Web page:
October 25, 2012
Actions speak louder than words and they often speak the truth. Parents commonly resort spankings, a form of corporal punishment, to discourage their children for misbehaving. Corporal punishments do not do anything to ensure that children will no longer misbehave. Whether it be spanking, hitting, or paddling a child, the only aspect that this form of punishment reinforces in children is fear. This fear will in turn be associated with pain, rather than the difference between right and wrong. Less painful and more effective means should be taken into consideration while choosing punishments.
Choosing to eliminate a child’s negative behavior through violent means does nothing to guarantee that the child has learned a lesson. Corporal punishment does not always have a positive outcome ("Corporal Punishment "). Parents should be encouraged to guide their children to gain a better understanding of what it was that caused a need for punishment. A parent’s job is to nurture their child, never to hurt them. If parents choose to spank their children, eventually, the children gradually will lose their sense of safety that they feel for their parents. They could also gain a fear for any authority figure in general. Children thrive off of nurturing and encouraging behaviors, especially those that come from their parents. Spankings destroy the natural trust bond that children share with their parents. This is because children trust their parents to be kind, loving, and understanding. The second a spanking is given the child may feel as if the parent doesn’t understand, or that the parent no longer loves them.
Corporal punishments can lead to more disobedient behaviors. Spankings only bring a stop to bad behaviors for short periods of time and can lead to more aggressive behaviors from the child (Straus). Spankings can lead to domestic violence issues between a child and their parents. In many cases, corporal punishment is viewed as a form of child abuse and it is important that parents refrain from striking their children, especially when they consider themselves angry (Henderson 141). Punishing a child while angry can lead to child abuse. Spankings can also affect the relationship between the child and their peers. Children who are victims of any form of corporal punishment tend to be more violent and disobedient. They also are more likely to have problems interacting with peers and members of the opposite sex (Straus).
Developmental processes are affected by corporal punishments. At such a young age a child’s brain is not completely developed. The frontal lobe, responsible for things like understanding, is still developing while children are young ("Corporal Punishment "). This means that children do not always fully grasp that what they have done is unacceptable. For example, if a child were to pull a dogs tail and the dog were to bite them, the child now knows that pulling a dogs tail is an unacceptable behavior. There was also no need for a spanking because the child now has a full understanding of the consequence. A spanking in response to this situation would only confuse the child and may cause them to the generalized idea that any contact with a dog will lead to a spanking. In other words, a spanking is not necessary for a child to learn right from wrong.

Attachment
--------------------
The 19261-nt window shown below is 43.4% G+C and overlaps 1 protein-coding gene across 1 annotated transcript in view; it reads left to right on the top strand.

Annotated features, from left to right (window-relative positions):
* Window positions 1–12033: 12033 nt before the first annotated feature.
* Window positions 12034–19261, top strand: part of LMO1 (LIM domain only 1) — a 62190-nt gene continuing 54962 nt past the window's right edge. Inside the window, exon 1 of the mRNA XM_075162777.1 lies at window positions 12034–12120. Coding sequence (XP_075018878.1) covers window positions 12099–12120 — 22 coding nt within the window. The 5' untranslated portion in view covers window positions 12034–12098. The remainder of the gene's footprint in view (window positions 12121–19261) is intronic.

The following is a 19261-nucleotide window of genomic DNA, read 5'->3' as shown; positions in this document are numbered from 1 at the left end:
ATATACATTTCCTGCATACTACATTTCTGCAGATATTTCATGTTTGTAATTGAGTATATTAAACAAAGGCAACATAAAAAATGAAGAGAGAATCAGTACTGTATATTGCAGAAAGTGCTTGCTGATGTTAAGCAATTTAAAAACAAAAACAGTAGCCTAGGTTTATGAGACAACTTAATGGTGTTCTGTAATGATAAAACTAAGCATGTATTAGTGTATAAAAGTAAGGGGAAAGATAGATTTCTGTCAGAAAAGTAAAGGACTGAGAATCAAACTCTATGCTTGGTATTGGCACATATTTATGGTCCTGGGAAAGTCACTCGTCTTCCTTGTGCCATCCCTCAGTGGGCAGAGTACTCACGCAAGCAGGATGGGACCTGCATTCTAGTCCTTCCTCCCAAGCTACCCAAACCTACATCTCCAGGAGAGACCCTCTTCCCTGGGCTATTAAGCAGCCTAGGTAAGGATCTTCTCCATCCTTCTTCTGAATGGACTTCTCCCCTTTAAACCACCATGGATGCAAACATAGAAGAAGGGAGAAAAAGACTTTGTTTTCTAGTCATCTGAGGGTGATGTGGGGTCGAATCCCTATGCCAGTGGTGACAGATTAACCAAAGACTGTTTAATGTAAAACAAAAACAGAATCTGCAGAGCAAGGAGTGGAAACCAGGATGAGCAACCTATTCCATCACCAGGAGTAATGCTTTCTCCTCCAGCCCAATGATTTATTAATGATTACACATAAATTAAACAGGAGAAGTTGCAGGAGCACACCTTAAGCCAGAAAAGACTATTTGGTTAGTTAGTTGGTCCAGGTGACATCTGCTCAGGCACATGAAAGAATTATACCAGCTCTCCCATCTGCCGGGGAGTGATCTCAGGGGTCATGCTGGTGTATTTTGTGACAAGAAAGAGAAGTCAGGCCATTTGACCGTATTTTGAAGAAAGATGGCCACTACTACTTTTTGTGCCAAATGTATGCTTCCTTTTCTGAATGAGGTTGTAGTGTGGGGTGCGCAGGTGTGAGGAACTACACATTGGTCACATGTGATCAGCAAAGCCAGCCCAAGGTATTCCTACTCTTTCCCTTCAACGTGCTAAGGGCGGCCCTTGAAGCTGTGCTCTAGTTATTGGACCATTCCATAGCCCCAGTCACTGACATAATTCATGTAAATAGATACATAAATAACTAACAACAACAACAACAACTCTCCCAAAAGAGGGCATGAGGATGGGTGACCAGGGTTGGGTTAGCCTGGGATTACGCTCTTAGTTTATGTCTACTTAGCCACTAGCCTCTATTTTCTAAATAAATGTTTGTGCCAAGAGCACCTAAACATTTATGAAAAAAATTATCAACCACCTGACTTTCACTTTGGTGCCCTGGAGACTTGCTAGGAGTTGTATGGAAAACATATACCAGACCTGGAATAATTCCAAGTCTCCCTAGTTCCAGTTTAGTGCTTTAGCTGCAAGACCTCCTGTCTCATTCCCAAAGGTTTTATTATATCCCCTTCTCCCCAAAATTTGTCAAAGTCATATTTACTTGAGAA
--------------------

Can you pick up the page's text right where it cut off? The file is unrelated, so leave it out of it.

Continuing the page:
Corporal punishment is not the only way to discipline a child. Parents can try a timeouts, taking away privileges, or simply eliminating the source of the negative behavior. Hitting a child should never be an option. Spankings can break bonds between parents and children, cause authority and social problems, and could also be a gateway to child abuse. Corporal punishment should be avoided all together to insure that these unfortunate circumstances do not occur. Children will feel more comfortable and safe, and parents will be relieved to know that striking a child does no justice when trying to teach a lesson.
"Datawise." Corporal Punishment – High Time for Its Return in Schools and the Home. Datawise. Web. 24 Oct 2012. Henderson, Shirley. "To Spank or Not To Spank." Ebony 63.3 (2008): 140. MAS Ultra - School Edition. Web. 24 Oct. 2012. Straus, Murray A. "New Evidence For The Benefits Of Never Spanking. “Society 38.6 (2001): 52. MAS Ultra - School Edition. Web. 24 Oct. 2012.